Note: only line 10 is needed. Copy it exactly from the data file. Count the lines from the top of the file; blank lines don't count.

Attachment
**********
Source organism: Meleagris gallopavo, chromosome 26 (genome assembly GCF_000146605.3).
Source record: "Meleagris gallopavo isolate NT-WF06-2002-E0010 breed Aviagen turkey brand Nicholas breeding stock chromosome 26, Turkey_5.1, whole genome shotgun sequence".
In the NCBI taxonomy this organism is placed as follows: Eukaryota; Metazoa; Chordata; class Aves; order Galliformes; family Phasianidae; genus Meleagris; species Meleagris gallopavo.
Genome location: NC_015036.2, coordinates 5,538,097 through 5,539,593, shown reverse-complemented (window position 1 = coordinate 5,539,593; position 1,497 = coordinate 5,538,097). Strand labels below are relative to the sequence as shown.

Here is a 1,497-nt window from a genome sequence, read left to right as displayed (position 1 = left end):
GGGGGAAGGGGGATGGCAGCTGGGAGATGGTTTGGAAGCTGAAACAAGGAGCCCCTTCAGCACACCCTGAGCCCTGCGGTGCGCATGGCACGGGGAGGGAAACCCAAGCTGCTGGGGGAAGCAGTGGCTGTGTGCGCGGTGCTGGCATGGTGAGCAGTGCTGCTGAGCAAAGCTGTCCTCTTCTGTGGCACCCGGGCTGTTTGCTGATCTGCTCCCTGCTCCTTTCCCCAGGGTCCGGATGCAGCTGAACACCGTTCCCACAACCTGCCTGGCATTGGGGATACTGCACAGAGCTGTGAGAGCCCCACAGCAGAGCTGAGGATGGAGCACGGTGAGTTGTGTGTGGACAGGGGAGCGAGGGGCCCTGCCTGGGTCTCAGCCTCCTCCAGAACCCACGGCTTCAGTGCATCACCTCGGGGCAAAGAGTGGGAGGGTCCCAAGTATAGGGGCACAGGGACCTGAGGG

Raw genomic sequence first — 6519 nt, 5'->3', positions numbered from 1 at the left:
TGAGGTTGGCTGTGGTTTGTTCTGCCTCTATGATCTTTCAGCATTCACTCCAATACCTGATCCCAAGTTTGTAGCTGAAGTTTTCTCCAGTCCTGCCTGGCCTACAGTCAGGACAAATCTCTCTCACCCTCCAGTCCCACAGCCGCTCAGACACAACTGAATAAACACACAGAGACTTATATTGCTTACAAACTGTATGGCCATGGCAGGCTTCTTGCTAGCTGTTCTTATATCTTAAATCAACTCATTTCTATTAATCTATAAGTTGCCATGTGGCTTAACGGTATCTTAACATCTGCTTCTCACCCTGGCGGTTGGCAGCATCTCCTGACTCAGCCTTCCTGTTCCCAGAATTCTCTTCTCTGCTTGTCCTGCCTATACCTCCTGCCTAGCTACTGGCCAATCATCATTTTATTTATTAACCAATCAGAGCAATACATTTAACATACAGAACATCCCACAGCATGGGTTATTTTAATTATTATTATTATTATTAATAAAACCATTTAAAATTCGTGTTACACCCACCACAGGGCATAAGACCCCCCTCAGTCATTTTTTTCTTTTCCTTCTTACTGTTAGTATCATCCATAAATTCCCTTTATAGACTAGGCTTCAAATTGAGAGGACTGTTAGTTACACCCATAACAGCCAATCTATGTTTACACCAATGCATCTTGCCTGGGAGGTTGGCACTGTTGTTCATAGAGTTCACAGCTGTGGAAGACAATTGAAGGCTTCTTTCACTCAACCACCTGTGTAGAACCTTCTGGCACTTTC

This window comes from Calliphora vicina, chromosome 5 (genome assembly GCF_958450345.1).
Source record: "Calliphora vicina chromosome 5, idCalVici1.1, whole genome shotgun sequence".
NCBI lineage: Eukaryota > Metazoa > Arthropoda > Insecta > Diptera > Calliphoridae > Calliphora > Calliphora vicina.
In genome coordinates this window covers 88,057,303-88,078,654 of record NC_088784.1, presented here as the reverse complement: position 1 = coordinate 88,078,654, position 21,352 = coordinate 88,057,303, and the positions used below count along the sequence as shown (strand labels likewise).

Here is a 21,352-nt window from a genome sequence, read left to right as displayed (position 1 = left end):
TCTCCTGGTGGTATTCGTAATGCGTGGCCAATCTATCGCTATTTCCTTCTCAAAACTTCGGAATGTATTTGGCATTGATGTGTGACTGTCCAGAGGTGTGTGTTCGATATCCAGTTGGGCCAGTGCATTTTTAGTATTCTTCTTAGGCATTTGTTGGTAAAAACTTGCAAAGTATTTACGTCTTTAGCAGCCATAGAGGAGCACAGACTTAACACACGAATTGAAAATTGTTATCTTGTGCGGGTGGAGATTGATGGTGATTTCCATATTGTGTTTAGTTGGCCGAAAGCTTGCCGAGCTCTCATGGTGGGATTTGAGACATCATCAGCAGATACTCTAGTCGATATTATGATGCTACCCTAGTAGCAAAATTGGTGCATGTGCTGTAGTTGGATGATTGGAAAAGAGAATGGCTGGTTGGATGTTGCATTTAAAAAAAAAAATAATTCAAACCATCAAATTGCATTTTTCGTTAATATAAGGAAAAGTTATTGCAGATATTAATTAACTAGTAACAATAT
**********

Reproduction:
Source record: "Calliphora vicina chromosome 5, idCalVici1.1, whole genome shotgun sequence".